In addition, offenders serving sentences of between three months and four years, with certain exceptions for violent and sexual offenders, may also be eligible for release on a home detention curfew (HDC).

This allows an offender to be released up to 135 days before their automatic release date.

MOTHER JAILED FOR SEX WITH CHILDREN

A mother of five from Dorset who had sex with two teenage boys has been jailed for two-and-a-half years, prosecutors have said.

Davina Travi, 42, slept with the 13-year-old and 14-year-old as a “reward” after they smashed up a love rival’s car.

Travi was convicted of two charges of sexual activity with a child under the age of 16 following a trial.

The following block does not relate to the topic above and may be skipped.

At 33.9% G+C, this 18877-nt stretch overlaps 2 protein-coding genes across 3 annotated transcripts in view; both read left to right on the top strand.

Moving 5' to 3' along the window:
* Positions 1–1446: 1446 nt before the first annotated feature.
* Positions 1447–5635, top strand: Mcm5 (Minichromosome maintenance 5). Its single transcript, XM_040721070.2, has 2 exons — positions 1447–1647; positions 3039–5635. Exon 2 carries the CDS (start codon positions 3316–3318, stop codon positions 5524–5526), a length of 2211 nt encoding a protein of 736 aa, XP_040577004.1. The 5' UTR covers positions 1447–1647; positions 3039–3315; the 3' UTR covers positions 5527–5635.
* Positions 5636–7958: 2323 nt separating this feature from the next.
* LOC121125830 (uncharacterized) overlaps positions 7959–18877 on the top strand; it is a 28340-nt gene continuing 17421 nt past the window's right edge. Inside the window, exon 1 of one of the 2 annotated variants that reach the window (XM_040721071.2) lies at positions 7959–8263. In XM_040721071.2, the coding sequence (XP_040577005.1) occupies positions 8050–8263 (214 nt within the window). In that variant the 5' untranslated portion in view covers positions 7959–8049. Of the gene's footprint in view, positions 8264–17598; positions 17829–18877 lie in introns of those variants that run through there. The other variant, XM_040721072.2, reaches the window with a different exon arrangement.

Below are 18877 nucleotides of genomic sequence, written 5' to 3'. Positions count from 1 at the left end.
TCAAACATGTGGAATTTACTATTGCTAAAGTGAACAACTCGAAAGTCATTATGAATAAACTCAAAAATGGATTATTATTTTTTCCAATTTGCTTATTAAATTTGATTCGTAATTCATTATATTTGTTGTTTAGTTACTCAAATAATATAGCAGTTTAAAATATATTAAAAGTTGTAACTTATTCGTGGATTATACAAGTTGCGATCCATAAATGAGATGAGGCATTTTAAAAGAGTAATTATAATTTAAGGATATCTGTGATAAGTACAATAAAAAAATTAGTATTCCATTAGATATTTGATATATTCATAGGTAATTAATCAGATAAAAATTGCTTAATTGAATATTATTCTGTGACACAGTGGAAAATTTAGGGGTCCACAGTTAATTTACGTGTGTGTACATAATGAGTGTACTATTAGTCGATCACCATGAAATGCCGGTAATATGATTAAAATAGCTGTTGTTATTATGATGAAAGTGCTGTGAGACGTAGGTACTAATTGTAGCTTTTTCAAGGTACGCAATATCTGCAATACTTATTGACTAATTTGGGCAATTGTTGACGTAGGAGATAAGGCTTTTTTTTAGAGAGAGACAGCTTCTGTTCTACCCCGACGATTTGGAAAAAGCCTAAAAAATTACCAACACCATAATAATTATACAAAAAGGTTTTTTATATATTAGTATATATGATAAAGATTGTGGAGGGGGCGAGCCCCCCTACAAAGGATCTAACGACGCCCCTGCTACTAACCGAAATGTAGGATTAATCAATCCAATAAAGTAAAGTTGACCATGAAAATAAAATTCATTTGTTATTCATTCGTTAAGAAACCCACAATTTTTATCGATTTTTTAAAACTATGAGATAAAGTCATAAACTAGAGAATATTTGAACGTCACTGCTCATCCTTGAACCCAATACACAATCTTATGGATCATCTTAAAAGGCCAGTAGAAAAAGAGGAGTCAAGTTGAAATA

Jurors were told that Travi would regularly hold parties for children at her former home and let them smoke and drink.

Bournemouth Crown Court heard how Travi had sex with the boys for damaging her ex-lover’s partner’s car.

The court was told the offences came to light when one of the boys told a social worker at his school.

Travi claimed the boys were lying and said it was impossible for her to have sex with them due to a medical condition.

Maria Sciberras, CPS Wessex senior crown prosecutor, said: “Davina Travi, a 42-year-old mother of five children, was today sentenced for having sexual intercourse with two boys whilst they were only 13 and 14 years of age.

“It is a criminal offence for any adult to have a sexual relationship with youths under the age of 16. We hope that this prosecution will enable other teenagers or parents to recognise a similar situation and come forward to the police.”